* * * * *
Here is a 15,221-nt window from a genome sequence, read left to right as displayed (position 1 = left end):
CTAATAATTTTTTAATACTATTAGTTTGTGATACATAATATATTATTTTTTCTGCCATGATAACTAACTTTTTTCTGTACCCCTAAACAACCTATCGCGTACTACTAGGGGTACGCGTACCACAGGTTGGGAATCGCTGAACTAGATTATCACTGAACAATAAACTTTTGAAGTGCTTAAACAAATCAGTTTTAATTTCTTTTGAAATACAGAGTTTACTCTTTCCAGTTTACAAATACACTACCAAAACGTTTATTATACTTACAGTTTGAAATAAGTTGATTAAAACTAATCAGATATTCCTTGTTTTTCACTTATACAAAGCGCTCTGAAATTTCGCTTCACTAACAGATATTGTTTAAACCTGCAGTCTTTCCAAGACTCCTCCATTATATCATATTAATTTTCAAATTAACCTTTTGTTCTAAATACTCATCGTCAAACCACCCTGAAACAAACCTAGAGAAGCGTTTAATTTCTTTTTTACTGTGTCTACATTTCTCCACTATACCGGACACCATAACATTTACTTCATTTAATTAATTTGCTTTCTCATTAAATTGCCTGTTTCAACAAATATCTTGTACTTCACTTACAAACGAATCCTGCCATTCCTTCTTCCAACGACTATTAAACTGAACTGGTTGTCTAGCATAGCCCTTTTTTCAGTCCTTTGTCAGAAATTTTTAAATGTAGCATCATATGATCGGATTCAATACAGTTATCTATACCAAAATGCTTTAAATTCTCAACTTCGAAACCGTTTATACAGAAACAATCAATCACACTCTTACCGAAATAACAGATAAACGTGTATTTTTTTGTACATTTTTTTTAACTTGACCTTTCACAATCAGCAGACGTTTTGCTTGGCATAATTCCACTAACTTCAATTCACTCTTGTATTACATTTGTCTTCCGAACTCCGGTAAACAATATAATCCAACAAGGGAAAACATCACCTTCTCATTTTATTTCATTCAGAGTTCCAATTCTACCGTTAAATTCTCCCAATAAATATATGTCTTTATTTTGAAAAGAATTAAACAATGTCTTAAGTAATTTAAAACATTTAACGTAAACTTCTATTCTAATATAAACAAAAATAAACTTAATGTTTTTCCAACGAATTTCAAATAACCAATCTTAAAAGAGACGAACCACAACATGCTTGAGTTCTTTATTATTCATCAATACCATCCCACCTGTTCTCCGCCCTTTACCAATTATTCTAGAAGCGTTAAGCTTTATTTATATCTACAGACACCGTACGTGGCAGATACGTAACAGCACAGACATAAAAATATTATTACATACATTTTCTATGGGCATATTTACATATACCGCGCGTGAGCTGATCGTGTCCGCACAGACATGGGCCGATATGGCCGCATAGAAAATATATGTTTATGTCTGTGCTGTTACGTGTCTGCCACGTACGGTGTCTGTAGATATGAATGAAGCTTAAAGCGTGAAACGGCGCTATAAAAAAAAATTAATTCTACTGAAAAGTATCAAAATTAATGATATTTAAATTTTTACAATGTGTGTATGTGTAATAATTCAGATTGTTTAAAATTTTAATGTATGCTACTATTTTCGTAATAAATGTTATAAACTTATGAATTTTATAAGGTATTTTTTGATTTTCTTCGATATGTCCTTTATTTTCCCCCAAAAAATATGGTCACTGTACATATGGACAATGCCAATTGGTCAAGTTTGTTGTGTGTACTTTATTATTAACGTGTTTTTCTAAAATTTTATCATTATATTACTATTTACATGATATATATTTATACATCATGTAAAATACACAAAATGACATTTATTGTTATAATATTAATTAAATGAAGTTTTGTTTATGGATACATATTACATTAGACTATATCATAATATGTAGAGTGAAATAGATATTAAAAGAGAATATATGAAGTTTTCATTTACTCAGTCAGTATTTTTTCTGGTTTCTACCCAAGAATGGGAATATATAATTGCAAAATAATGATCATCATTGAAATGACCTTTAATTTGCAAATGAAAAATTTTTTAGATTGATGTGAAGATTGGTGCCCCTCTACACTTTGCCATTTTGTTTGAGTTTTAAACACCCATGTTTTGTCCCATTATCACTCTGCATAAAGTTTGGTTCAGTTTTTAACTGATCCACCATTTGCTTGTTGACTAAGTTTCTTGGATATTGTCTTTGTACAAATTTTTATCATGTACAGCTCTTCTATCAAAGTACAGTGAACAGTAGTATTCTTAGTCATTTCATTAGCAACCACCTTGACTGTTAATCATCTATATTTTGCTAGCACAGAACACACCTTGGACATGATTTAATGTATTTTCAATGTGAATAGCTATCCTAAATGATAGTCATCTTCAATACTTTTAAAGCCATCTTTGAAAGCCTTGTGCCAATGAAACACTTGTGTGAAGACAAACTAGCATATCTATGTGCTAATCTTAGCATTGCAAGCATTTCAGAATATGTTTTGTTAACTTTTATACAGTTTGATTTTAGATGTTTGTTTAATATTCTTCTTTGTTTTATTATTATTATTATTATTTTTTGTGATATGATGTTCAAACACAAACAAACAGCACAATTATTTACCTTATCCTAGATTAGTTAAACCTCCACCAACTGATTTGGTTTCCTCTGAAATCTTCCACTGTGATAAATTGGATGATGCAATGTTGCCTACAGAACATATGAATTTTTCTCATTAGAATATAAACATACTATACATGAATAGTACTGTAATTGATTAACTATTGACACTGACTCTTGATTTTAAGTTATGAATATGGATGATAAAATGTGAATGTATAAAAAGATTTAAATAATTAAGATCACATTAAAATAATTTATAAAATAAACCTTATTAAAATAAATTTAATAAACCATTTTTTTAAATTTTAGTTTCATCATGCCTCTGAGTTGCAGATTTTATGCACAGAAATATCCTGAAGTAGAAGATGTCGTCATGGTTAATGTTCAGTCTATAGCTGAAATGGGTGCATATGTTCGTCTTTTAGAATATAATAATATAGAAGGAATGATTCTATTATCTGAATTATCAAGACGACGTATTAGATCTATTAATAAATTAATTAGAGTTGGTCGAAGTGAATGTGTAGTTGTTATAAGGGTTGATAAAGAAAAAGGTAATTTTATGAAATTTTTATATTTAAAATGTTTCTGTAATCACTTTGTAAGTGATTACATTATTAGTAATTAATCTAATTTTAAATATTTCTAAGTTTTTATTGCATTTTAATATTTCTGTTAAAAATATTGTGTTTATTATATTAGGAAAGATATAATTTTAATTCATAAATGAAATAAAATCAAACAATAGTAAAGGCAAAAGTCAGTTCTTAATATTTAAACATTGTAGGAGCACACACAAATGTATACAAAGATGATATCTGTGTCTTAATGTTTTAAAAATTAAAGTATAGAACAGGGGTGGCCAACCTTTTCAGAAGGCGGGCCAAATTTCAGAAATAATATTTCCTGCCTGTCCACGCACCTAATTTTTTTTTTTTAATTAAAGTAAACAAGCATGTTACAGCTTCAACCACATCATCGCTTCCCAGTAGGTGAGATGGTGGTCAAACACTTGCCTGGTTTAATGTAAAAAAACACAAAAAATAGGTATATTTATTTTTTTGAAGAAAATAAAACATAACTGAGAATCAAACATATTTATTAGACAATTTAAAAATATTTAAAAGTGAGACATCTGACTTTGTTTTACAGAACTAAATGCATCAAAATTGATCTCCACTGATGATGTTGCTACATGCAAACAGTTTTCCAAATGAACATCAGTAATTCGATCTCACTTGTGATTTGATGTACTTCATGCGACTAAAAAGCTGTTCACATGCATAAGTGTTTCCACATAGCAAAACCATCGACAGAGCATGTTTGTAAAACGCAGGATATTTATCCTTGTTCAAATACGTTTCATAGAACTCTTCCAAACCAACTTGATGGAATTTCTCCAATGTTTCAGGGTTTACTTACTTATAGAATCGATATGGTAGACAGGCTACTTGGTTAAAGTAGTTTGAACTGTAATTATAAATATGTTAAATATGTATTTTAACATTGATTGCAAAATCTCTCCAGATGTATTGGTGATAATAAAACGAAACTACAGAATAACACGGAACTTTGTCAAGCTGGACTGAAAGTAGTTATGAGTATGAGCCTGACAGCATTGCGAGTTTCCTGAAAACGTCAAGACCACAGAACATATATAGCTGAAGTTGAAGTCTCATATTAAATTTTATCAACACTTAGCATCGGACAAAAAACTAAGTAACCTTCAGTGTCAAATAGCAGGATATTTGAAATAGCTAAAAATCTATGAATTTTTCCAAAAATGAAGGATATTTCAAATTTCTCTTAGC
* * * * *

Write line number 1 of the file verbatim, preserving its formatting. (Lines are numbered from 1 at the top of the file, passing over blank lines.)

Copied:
Here is a 15,221-nt window from a genome sequence, read left to right as displayed (position 1 = left end):